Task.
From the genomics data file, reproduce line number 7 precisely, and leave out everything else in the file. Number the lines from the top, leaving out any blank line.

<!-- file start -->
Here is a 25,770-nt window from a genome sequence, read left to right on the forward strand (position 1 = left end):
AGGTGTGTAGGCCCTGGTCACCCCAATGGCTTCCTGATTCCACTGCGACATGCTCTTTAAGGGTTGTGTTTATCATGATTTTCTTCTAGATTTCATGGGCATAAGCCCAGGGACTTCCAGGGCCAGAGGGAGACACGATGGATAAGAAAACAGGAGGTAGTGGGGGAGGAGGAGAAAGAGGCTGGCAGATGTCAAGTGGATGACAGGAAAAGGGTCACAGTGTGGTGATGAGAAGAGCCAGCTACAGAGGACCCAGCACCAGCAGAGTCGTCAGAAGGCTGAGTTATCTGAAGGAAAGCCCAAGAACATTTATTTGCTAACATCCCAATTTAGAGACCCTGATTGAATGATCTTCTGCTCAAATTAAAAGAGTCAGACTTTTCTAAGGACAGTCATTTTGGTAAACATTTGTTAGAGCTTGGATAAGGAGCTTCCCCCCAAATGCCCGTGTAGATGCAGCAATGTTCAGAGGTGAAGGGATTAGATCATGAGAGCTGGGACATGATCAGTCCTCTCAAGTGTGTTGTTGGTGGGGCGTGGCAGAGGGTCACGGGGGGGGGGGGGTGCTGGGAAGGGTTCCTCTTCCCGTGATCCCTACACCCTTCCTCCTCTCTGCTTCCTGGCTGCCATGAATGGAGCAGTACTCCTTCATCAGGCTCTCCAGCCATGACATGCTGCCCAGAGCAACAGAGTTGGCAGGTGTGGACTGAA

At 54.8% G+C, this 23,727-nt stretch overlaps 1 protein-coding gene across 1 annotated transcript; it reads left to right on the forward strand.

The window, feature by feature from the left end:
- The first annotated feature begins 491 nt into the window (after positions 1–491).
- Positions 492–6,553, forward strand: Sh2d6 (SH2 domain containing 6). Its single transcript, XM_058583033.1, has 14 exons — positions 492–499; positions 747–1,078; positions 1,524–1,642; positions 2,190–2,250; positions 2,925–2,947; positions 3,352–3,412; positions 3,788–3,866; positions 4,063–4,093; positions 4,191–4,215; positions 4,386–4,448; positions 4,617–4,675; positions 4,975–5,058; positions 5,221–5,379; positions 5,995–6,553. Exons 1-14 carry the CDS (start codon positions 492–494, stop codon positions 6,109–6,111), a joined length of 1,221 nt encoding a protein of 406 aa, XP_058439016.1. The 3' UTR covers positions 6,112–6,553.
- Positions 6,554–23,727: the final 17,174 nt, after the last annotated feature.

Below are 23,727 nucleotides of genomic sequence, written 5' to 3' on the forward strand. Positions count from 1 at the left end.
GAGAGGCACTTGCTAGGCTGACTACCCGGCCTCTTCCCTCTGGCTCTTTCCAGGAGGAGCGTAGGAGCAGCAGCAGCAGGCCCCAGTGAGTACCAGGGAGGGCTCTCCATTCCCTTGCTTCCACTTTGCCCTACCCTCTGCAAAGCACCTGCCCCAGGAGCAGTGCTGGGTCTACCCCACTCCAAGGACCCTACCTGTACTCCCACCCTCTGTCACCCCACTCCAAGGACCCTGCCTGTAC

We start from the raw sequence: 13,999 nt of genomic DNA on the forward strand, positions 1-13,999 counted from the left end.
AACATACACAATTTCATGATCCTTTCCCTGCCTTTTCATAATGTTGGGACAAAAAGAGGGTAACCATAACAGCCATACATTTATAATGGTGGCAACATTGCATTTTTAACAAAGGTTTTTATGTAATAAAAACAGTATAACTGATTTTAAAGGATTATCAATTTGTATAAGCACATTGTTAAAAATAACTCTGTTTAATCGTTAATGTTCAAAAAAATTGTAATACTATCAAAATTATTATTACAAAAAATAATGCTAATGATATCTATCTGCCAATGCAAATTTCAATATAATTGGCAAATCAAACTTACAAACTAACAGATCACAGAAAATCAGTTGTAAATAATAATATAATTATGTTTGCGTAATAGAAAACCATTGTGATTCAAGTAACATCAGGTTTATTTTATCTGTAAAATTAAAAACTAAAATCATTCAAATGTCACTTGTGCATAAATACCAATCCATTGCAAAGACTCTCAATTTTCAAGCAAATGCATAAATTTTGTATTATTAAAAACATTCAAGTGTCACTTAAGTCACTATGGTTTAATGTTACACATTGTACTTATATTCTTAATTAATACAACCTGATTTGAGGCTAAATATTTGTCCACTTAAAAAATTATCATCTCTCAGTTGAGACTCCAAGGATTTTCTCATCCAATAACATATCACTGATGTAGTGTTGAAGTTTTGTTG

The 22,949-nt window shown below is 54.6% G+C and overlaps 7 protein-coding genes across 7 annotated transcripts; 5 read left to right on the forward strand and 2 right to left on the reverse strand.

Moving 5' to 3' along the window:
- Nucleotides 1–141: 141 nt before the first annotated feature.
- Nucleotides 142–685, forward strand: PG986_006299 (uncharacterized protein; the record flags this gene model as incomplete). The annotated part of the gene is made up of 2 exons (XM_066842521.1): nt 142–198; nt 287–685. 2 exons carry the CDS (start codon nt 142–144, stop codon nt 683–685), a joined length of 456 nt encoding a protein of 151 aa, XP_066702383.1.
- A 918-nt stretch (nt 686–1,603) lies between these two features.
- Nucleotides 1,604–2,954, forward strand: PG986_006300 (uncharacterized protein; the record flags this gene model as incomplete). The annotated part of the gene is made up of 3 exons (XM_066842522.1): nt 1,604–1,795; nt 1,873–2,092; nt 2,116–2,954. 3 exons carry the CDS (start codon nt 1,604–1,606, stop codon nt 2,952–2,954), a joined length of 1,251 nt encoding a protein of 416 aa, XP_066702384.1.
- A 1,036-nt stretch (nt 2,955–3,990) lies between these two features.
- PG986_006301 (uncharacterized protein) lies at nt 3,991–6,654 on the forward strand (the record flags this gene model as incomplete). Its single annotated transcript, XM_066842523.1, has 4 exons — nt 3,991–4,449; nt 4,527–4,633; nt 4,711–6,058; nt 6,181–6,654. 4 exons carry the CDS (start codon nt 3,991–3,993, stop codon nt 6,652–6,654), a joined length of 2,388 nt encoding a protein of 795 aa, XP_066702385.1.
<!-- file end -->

- Positions 6,554–23,727: the final 17,174 nt, after the last annotated feature.